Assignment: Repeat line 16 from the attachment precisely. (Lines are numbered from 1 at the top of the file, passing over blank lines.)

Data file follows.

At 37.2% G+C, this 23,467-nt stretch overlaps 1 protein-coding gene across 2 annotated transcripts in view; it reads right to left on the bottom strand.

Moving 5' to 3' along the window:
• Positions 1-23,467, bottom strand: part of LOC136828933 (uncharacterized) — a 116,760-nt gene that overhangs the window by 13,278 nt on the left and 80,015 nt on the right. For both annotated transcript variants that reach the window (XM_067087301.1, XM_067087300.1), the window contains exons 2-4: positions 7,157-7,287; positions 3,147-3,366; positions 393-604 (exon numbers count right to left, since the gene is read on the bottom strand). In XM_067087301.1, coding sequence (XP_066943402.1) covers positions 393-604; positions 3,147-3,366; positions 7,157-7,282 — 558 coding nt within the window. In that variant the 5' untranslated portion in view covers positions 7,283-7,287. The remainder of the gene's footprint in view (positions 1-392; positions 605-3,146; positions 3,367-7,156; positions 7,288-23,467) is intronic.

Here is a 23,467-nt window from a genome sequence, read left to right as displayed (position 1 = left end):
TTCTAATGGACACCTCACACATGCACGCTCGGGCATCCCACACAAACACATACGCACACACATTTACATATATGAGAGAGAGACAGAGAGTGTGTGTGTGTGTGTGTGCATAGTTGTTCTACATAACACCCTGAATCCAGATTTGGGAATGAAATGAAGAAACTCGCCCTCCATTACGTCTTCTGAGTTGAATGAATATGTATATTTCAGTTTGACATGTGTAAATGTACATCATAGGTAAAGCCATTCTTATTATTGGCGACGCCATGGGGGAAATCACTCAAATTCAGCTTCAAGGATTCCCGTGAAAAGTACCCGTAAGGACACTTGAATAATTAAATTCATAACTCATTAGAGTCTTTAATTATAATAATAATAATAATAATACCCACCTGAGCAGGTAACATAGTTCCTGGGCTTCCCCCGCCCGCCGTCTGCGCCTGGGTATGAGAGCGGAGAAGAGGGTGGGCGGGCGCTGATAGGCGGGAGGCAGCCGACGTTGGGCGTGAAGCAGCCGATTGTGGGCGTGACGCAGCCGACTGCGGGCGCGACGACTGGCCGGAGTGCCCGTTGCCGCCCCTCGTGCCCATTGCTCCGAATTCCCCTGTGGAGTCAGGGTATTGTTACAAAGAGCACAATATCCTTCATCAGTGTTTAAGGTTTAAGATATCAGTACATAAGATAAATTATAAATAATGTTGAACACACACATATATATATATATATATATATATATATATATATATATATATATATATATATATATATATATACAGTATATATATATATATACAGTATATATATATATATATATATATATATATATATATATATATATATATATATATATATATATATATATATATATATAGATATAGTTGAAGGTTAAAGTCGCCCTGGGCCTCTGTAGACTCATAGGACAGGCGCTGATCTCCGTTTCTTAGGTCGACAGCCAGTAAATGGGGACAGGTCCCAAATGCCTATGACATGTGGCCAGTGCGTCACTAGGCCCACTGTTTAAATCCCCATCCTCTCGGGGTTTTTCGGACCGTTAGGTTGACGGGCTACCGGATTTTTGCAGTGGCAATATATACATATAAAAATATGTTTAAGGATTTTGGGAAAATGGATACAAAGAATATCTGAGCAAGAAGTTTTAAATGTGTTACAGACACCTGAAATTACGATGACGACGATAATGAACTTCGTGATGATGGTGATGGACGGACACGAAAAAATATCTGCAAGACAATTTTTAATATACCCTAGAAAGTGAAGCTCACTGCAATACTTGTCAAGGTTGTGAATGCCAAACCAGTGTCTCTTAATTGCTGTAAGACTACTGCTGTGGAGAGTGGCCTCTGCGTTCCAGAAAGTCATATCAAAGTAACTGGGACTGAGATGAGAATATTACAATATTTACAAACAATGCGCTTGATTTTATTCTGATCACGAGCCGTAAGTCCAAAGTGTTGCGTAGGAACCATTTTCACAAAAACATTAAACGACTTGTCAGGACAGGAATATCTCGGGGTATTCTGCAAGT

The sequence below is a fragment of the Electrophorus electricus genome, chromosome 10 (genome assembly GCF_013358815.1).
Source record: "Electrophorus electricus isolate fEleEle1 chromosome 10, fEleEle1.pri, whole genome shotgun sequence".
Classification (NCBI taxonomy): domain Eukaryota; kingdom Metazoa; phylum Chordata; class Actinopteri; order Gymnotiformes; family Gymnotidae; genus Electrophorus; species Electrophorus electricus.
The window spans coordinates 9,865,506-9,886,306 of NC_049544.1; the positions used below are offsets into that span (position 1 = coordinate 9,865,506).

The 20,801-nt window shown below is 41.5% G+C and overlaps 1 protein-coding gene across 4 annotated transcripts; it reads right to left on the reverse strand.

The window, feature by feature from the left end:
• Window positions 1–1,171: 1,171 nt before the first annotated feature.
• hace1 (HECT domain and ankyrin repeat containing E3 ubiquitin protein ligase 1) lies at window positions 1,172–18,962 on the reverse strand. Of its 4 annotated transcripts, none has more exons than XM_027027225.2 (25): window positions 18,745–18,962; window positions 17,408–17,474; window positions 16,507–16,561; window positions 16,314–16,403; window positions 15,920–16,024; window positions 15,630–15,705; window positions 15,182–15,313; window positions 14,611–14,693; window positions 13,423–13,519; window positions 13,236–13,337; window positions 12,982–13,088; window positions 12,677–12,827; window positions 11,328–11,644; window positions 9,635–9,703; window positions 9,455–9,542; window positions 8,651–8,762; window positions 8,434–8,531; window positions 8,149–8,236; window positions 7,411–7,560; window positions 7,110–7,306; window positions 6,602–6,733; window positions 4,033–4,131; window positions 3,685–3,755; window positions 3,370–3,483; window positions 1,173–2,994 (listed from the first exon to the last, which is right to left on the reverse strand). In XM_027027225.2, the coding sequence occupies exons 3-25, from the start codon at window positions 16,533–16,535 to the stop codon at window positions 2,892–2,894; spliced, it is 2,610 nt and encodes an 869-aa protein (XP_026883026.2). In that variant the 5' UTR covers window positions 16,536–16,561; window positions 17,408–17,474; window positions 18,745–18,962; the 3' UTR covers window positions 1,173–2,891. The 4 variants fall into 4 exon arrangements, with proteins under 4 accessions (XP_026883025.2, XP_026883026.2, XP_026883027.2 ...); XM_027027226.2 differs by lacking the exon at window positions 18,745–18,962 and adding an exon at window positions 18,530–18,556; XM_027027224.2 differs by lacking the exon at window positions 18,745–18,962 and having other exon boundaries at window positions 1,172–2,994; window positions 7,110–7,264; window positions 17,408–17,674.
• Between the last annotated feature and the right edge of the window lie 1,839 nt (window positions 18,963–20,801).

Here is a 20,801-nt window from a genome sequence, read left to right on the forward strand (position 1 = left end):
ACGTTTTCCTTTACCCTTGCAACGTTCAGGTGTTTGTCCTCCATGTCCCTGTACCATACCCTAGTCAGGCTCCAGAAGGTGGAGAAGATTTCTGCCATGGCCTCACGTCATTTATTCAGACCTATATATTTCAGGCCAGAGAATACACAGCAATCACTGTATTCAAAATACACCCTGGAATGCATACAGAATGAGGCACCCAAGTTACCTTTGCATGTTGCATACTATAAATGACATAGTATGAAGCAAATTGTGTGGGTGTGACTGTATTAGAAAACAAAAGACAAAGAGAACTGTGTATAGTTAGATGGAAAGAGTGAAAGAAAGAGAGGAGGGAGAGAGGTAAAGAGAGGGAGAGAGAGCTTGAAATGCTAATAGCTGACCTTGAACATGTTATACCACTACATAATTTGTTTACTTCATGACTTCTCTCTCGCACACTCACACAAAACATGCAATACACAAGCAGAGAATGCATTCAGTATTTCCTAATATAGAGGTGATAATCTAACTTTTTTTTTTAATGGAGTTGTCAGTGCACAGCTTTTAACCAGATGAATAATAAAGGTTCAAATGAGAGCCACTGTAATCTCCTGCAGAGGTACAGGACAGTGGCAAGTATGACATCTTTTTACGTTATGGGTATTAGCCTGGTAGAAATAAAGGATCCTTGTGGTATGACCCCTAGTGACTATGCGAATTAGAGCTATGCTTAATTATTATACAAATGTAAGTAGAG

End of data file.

ACGTTTTCCTTTACCCTTGCAACGTTCAGGTGTTTGTCCTCCATGTCCCTGTACCATACCCTAGTCAGGCTCCAGAAGGTGGAGAAGATTTCTGCCATGGCCTCACGTCATTTATTCAGACCTATATATTTCAGGCCAGAGAATACACAGCAATCACTGTATTCAAAATACACCCTGGAATGCATACAGAATGAGGCACCCAAGTTACCTTTGCATGTTGCATACTATAAATGACATAGTATGAAGCAAATTGTGTGGGTGTGACTGTATTAGAAAACAAAAGACAAAGAGAACTGTGTATAGTTAGATGGAAAGAGTGAAAGAAAGAGAGGAGGGAGAGAGGTAAAGAGAGGGAGAGAGAGCTTGAAATGCTAATAGCTGACCTTGAACATGTTATACCACTACATAATTTGTTTACTTCATGACTTCTCTCTCGCACACTCACACAAAACATGCAATACACAAGCAGAGAATGCATTCAGTATTTCCTAATATAGAGGTGATAATCTAACTTTTTTTTTTAATGGAGTTGTCAGTGCACAGCTTTTAACCAGATGAATAATAAAGGTTCAAATGAGAGCCACTGTAATCTCCTGCAGAGGTACAGGACAGTGGCAAGTATGACATCTTTTTACGTTATGGGTATTAGCCTGGTAGAAATAAAGGATCCTTGTGGTATGACCCCTAGTGACTATGCGAATTAGAGCTATGCTTAATTATTATACAAATGTAAGTAGAG